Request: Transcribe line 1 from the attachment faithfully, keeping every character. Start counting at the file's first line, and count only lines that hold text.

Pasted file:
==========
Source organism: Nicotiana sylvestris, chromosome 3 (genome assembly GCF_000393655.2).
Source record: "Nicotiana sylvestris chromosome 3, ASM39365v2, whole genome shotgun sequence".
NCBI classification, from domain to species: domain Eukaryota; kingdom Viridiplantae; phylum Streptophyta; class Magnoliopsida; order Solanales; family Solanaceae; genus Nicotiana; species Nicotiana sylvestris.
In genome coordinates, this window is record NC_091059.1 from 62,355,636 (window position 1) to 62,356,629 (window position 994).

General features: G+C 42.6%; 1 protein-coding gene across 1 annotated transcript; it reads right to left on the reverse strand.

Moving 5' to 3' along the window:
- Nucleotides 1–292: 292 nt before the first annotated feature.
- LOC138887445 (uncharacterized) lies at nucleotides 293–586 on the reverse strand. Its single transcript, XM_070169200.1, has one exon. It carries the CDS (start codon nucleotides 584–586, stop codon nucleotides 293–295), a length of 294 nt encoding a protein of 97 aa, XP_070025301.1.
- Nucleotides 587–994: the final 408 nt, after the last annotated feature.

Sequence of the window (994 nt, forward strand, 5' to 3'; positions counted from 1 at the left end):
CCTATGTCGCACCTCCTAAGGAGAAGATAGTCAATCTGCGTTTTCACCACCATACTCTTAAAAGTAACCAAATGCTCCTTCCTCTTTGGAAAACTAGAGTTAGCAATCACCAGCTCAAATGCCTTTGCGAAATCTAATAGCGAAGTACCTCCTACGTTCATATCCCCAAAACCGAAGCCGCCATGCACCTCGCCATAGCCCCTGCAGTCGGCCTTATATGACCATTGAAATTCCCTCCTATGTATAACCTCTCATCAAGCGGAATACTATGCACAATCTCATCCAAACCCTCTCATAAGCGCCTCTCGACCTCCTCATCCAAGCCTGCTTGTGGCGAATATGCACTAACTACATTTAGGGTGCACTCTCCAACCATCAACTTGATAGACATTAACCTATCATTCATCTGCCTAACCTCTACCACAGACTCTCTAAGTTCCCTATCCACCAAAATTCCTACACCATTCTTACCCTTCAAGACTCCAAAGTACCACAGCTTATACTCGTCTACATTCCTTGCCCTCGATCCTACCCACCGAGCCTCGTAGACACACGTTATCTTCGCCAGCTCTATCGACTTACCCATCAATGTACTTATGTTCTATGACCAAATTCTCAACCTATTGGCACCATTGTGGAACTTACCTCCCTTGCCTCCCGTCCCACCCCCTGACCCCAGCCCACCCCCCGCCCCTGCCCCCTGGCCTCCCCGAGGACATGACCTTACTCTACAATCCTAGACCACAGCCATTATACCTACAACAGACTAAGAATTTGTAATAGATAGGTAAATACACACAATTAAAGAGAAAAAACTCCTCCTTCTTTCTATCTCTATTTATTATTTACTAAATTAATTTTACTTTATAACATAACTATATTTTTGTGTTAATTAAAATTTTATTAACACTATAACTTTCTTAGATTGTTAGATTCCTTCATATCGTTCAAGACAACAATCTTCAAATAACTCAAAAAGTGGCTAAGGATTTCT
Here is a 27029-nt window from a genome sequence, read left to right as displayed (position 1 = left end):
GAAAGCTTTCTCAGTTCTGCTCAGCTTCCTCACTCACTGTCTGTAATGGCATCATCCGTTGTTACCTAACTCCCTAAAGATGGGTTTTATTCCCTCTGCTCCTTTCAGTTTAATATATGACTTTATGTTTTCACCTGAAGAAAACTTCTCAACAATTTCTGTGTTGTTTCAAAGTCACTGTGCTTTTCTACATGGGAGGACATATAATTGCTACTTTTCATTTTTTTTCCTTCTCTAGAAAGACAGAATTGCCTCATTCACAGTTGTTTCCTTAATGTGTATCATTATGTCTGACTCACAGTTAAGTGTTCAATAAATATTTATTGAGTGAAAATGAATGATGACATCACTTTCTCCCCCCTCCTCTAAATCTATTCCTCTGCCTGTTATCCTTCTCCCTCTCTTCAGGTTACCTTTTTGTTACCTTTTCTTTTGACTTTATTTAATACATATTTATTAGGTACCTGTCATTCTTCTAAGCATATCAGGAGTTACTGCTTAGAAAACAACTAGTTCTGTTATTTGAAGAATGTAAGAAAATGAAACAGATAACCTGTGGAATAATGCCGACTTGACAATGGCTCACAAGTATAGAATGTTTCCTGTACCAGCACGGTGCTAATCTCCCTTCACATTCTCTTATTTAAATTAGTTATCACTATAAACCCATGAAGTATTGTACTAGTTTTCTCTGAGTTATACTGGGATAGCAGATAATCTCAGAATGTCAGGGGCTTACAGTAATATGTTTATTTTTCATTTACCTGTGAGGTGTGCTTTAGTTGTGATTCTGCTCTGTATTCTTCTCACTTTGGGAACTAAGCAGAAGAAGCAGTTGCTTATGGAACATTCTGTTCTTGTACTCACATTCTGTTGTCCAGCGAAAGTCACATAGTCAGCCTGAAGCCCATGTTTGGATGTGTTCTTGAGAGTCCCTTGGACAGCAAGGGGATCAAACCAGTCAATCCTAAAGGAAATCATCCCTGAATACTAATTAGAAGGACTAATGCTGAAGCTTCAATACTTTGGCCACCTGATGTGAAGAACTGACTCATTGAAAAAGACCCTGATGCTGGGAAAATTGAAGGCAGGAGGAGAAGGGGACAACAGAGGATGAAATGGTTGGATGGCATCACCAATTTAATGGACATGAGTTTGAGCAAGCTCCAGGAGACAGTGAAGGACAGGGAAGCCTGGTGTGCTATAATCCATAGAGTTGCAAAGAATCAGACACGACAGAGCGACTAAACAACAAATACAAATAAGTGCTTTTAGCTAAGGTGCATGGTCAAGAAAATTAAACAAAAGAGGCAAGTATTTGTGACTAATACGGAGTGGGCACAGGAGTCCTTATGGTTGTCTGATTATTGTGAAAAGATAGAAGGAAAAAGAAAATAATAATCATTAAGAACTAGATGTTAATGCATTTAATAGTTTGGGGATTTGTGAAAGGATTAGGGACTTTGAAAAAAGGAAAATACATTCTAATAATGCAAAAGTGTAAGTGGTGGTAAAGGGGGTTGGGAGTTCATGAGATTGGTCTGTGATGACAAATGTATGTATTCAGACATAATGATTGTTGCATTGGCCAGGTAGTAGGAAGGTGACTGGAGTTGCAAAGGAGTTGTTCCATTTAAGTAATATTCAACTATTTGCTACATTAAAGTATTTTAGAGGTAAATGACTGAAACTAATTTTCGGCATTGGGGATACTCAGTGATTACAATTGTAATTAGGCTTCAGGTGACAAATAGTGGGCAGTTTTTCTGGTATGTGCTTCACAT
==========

Source organism: Nicotiana sylvestris, chromosome 3 (genome assembly GCF_000393655.2).